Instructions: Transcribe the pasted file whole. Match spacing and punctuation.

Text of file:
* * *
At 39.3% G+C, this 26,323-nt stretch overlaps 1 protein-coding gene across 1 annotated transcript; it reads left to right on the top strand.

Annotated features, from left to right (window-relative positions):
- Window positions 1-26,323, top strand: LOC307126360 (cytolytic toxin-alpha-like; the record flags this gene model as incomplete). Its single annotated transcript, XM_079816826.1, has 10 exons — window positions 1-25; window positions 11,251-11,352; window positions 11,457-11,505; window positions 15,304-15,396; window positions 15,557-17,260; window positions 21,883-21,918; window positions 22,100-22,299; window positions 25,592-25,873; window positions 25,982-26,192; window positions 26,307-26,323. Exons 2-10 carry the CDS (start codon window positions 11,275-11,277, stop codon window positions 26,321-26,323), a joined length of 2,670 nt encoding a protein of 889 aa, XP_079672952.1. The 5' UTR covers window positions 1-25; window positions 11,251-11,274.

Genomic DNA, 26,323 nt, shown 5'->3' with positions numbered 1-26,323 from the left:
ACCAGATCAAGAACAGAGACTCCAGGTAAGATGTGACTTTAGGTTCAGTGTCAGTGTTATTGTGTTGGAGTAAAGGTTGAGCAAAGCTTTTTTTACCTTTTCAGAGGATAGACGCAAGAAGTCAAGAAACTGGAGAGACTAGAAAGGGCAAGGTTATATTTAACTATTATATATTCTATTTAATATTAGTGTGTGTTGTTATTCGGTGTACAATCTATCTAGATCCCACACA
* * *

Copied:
At 39.3% G+C, this 26,323-nt stretch overlaps 1 protein-coding gene across 1 annotated transcript; it reads left to right on the top strand.

Annotated features, from left to right (window-relative positions):
- Window positions 1-26,323, top strand: LOC307126360 (cytolytic toxin-alpha-like; the record flags this gene model as incomplete). Its single annotated transcript, XM_079816826.1, has 10 exons — window positions 1-25; window positions 11,251-11,352; window positions 11,457-11,505; window positions 15,304-15,396; window positions 15,557-17,260; window positions 21,883-21,918; window positions 22,100-22,299; window positions 25,592-25,873; window positions 25,982-26,192; window positions 26,307-26,323. Exons 2-10 carry the CDS (start codon window positions 11,275-11,277, stop codon window positions 26,321-26,323), a joined length of 2,670 nt encoding a protein of 889 aa, XP_079672952.1. The 5' UTR covers window positions 1-25; window positions 11,251-11,274.

Genomic DNA, 26,323 nt, shown 5'->3' with positions numbered 1-26,323 from the left:
ACCAGATCAAGAACAGAGACTCCAGGTAAGATGTGACTTTAGGTTCAGTGTCAGTGTTATTGTGTTGGAGTAAAGGTTGAGCAAAGCTTTTTTTACCTTTTCAGAGGATAGACGCAAGAAGTCAAGAAACTGGAGAGACTAGAAAGGGCAAGGTTATATTTAACTATTATATATTCTATTTAATATTAGTGTGTGTTGTTATTCGGTGTACAATCTATCTAGATCCCACACA